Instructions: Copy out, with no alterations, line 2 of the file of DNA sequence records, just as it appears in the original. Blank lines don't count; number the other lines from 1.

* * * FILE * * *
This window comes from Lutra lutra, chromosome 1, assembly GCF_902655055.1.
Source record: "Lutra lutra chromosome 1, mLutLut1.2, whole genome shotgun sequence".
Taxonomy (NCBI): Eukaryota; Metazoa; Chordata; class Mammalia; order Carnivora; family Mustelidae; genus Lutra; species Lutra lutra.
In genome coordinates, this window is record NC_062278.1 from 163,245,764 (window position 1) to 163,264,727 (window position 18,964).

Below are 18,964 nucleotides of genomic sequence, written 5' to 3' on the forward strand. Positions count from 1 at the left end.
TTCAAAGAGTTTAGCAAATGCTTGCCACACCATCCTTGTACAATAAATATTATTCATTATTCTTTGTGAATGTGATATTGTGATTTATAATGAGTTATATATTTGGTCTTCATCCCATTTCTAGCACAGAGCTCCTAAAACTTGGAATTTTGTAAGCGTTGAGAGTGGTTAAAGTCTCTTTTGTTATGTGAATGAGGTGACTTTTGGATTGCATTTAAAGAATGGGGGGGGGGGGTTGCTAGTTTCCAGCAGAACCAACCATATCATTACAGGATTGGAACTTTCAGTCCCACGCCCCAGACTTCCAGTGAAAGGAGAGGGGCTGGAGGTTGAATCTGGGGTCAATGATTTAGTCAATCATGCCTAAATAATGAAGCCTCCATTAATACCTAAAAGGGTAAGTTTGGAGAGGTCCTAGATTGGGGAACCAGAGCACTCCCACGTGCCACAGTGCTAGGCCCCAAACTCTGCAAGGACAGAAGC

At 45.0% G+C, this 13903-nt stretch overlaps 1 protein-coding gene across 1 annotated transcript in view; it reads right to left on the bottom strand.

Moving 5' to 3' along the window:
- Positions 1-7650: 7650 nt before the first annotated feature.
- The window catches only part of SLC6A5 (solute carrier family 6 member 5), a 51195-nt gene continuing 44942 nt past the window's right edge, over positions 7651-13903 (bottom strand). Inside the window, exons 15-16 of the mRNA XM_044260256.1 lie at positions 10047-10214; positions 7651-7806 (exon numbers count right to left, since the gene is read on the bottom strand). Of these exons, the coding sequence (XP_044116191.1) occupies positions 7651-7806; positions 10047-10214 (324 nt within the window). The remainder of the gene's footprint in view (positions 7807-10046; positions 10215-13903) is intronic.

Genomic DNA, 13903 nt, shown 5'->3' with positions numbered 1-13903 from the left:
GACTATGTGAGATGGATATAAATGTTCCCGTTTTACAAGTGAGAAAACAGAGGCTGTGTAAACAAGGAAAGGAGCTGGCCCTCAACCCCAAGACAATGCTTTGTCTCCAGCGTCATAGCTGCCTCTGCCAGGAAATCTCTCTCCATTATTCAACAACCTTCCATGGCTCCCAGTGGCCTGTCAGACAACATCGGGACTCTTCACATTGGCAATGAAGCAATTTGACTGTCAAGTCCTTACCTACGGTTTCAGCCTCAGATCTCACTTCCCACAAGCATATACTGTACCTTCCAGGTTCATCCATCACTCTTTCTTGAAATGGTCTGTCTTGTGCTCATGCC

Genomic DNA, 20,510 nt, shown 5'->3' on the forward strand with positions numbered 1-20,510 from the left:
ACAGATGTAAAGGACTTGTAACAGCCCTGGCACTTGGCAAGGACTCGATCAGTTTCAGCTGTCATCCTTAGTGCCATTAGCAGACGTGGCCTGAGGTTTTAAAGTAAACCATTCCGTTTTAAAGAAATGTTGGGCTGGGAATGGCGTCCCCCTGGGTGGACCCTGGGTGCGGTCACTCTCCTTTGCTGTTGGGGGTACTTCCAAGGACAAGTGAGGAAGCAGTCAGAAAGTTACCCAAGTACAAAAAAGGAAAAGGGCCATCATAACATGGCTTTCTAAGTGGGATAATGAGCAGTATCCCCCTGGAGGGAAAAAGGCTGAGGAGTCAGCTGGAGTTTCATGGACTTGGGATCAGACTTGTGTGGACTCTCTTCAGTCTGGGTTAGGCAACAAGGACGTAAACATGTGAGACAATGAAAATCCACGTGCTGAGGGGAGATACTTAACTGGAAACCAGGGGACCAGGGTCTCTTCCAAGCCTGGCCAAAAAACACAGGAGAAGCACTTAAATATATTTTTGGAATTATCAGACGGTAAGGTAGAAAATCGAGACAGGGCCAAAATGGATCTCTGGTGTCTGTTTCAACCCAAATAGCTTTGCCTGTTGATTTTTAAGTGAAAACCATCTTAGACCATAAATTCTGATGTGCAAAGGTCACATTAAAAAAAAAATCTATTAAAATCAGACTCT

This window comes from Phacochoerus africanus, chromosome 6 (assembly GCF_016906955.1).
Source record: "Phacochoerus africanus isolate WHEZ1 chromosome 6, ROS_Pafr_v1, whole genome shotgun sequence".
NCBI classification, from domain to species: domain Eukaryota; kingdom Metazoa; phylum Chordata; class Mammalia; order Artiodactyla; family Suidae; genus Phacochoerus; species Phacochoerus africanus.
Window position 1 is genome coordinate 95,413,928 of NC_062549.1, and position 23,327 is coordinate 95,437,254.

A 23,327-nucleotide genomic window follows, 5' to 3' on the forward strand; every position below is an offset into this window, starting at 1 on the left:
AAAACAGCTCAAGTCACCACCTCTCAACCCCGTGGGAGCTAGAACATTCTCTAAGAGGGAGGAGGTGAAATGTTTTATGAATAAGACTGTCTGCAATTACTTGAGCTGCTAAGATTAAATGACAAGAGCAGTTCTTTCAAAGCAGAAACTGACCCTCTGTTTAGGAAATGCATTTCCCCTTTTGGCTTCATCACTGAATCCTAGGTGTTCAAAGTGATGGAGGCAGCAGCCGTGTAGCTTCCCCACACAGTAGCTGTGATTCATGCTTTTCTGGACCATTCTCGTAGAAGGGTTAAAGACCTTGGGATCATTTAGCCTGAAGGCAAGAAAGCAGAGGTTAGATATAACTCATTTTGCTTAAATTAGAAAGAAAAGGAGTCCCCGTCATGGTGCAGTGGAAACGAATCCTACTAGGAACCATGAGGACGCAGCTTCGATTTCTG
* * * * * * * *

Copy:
Source record: "Lutra lutra chromosome 1, mLutLut1.2, whole genome shotgun sequence".